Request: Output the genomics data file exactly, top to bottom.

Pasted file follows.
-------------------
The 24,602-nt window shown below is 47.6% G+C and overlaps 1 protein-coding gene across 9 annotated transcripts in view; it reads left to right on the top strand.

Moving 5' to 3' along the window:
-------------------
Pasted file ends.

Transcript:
The 24,602-nt window shown below is 47.6% G+C and overlaps 1 protein-coding gene across 9 annotated transcripts in view; it reads left to right on the top strand.

Moving 5' to 3' along the window: